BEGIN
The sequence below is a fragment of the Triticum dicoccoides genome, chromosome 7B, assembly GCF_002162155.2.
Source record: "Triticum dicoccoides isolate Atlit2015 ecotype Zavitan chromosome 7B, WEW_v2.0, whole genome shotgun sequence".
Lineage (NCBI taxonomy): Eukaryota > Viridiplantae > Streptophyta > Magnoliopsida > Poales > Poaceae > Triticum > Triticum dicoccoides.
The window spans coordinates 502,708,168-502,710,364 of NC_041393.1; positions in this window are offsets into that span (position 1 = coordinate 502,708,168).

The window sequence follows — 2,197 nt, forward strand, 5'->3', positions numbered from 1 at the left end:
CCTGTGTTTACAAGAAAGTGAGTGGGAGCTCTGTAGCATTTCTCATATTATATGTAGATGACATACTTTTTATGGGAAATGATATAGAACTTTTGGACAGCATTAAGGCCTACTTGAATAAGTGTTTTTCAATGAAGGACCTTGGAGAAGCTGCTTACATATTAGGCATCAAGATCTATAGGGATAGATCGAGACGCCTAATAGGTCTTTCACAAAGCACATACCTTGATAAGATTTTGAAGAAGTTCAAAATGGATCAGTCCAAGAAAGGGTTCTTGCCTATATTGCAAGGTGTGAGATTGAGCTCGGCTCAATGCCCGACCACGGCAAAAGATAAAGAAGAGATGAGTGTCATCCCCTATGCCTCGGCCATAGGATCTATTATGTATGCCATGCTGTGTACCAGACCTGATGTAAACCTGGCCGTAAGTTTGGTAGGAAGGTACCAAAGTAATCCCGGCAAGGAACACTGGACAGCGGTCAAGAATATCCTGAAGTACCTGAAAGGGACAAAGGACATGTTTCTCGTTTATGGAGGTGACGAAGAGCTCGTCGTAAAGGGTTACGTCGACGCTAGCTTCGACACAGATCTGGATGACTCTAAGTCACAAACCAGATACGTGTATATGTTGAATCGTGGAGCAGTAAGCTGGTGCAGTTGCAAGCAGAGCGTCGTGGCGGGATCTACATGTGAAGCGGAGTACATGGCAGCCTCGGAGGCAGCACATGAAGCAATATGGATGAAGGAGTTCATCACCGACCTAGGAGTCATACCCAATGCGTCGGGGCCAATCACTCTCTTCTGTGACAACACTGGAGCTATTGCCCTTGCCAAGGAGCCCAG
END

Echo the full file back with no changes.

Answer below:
The sequence below is a fragment of the Triticum dicoccoides genome, chromosome 7B, assembly GCF_002162155.2.
Source record: "Triticum dicoccoides isolate Atlit2015 ecotype Zavitan chromosome 7B, WEW_v2.0, whole genome shotgun sequence".
Lineage (NCBI taxonomy): Eukaryota > Viridiplantae > Streptophyta > Magnoliopsida > Poales > Poaceae > Triticum > Triticum dicoccoides.
The window spans coordinates 502,708,168-502,710,364 of NC_041393.1; positions in this window are offsets into that span (position 1 = coordinate 502,708,168).

The window sequence follows — 2,197 nt, forward strand, 5'->3', positions numbered from 1 at the left end:
CCTGTGTTTACAAGAAAGTGAGTGGGAGCTCTGTAGCATTTCTCATATTATATGTAGATGACATACTTTTTATGGGAAATGATATAGAACTTTTGGACAGCATTAAGGCCTACTTGAATAAGTGTTTTTCAATGAAGGACCTTGGAGAAGCTGCTTACATATTAGGCATCAAGATCTATAGGGATAGATCGAGACGCCTAATAGGTCTTTCACAAAGCACATACCTTGATAAGATTTTGAAGAAGTTCAAAATGGATCAGTCCAAGAAAGGGTTCTTGCCTATATTGCAAGGTGTGAGATTGAGCTCGGCTCAATGCCCGACCACGGCAAAAGATAAAGAAGAGATGAGTGTCATCCCCTATGCCTCGGCCATAGGATCTATTATGTATGCCATGCTGTGTACCAGACCTGATGTAAACCTGGCCGTAAGTTTGGTAGGAAGGTACCAAAGTAATCCCGGCAAGGAACACTGGACAGCGGTCAAGAATATCCTGAAGTACCTGAAAGGGACAAAGGACATGTTTCTCGTTTATGGAGGTGACGAAGAGCTCGTCGTAAAGGGTTACGTCGACGCTAGCTTCGACACAGATCTGGATGACTCTAAGTCACAAACCAGATACGTGTATATGTTGAATCGTGGAGCAGTAAGCTGGTGCAGTTGCAAGCAGAGCGTCGTGGCGGGATCTACATGTGAAGCGGAGTACATGGCAGCCTCGGAGGCAGCACATGAAGCAATATGGATGAAGGAGTTCATCACCGACCTAGGAGTCATACCCAATGCGTCGGGGCCAATCACTCTCTTCTGTGACAACACTGGAGCTATTGCCCTTGCCAAGGAGCCCAG